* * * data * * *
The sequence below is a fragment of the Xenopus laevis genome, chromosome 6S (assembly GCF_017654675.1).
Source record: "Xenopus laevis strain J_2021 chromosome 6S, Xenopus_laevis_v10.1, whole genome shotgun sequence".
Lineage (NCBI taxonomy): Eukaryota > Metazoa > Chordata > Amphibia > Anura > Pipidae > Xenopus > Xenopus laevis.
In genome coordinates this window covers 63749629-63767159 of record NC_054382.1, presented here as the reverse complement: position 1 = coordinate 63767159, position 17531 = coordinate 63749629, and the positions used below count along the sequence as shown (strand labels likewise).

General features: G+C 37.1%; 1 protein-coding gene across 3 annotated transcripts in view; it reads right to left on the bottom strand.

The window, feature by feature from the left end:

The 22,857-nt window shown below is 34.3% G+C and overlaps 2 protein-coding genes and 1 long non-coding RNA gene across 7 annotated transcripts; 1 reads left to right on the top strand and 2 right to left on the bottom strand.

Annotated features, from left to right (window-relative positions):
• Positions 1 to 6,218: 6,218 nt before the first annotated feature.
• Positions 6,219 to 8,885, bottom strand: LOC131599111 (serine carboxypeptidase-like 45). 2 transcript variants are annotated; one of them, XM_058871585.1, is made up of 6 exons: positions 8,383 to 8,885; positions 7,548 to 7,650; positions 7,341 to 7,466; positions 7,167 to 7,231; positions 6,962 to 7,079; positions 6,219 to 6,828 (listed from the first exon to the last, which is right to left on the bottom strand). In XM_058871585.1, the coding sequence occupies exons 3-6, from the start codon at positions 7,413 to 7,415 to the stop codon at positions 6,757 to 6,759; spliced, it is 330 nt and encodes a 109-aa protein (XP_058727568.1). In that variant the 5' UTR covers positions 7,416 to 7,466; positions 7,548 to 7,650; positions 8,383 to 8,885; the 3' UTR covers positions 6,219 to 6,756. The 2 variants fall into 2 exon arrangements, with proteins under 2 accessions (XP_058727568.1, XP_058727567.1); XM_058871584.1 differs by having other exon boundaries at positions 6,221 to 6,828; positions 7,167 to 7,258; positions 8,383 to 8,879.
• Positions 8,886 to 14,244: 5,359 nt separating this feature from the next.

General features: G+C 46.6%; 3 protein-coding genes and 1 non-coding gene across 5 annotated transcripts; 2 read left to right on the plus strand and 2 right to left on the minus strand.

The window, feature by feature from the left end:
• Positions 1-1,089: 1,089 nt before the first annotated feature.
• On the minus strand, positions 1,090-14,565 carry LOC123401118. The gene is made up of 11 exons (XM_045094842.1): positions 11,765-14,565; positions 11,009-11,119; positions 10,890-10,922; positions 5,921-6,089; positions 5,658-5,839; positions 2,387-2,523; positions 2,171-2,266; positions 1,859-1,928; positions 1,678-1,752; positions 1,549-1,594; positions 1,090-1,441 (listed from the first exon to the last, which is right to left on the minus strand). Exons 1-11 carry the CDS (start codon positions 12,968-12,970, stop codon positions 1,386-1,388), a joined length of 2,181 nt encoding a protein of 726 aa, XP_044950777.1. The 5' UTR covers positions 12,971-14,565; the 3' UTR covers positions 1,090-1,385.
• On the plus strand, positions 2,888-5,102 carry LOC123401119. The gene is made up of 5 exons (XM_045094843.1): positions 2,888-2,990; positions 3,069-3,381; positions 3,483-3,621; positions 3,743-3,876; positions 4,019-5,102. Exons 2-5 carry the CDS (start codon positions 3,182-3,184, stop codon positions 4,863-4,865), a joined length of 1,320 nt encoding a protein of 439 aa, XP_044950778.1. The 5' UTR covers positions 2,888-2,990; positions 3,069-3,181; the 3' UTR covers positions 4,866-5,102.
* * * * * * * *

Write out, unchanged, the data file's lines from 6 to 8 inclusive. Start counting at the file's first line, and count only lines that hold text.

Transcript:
The window, feature by feature from the left end:

The 22,857-nt window shown below is 34.3% G+C and overlaps 2 protein-coding genes and 1 long non-coding RNA gene across 7 annotated transcripts; 1 reads left to right on the top strand and 2 right to left on the bottom strand.

Annotated features, from left to right (window-relative positions):